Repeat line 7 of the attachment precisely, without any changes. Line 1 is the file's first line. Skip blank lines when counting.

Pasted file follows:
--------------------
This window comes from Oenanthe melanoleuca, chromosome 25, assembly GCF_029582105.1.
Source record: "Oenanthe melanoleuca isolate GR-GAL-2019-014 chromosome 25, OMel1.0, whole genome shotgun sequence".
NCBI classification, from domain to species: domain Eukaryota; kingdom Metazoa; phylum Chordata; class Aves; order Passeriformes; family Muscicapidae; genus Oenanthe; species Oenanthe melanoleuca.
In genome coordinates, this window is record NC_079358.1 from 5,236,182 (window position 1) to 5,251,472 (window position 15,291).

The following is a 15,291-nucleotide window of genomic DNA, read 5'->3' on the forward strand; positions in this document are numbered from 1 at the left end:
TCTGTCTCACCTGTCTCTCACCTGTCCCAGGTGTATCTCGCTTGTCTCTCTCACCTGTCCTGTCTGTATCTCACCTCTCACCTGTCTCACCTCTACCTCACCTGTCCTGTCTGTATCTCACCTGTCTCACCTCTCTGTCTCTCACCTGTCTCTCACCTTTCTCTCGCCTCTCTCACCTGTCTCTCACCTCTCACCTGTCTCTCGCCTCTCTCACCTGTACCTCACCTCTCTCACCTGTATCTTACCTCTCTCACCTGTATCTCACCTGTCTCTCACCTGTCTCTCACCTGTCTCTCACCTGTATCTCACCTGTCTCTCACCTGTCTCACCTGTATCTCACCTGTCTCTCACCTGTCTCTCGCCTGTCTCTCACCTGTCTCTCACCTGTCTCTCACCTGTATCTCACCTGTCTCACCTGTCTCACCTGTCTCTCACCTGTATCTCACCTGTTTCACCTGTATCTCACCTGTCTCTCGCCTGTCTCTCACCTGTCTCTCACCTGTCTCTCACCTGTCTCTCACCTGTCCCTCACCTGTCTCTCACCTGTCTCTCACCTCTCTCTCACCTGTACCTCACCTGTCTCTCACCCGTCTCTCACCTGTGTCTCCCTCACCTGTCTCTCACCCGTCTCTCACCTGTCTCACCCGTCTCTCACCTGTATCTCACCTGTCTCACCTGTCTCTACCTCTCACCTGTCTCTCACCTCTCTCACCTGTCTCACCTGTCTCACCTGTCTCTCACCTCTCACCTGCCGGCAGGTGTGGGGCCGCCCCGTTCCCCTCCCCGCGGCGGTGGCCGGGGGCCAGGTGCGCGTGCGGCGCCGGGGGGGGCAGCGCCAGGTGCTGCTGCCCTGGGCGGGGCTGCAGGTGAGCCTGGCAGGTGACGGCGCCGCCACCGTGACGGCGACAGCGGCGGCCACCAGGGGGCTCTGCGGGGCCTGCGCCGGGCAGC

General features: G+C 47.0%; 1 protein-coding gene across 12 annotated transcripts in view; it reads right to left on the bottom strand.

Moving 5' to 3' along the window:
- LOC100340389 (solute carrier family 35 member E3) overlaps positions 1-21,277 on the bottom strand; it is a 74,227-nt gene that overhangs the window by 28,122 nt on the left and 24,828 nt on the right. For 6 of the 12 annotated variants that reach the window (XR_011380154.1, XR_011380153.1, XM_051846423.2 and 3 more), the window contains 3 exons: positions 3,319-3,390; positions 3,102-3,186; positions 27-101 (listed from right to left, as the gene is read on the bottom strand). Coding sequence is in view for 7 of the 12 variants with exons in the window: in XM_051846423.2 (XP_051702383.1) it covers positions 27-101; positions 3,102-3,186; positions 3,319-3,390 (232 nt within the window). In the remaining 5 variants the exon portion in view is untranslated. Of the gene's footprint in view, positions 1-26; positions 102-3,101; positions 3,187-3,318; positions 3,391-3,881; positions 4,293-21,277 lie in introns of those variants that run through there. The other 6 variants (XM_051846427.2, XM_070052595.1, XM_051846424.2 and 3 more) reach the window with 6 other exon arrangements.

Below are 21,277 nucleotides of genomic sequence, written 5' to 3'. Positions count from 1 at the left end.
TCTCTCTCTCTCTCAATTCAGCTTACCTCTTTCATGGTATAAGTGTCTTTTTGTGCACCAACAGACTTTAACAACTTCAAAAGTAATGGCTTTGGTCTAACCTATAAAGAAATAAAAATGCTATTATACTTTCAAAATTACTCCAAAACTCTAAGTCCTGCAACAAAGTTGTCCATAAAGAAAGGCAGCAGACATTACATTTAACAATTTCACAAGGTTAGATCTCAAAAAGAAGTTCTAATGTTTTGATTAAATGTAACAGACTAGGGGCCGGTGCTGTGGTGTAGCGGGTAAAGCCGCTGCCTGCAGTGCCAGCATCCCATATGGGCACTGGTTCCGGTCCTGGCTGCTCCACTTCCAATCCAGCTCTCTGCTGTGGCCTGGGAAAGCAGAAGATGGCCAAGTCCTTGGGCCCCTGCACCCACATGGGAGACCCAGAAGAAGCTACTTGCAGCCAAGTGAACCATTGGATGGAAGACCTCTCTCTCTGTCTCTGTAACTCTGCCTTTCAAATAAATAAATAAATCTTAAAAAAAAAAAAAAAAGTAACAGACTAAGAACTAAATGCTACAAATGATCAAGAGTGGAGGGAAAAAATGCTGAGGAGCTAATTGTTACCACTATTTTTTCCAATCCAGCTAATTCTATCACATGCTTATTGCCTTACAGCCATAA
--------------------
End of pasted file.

General features: G+C 47.0%; 1 protein-coding gene across 12 annotated transcripts in view; it reads right to left on the bottom strand.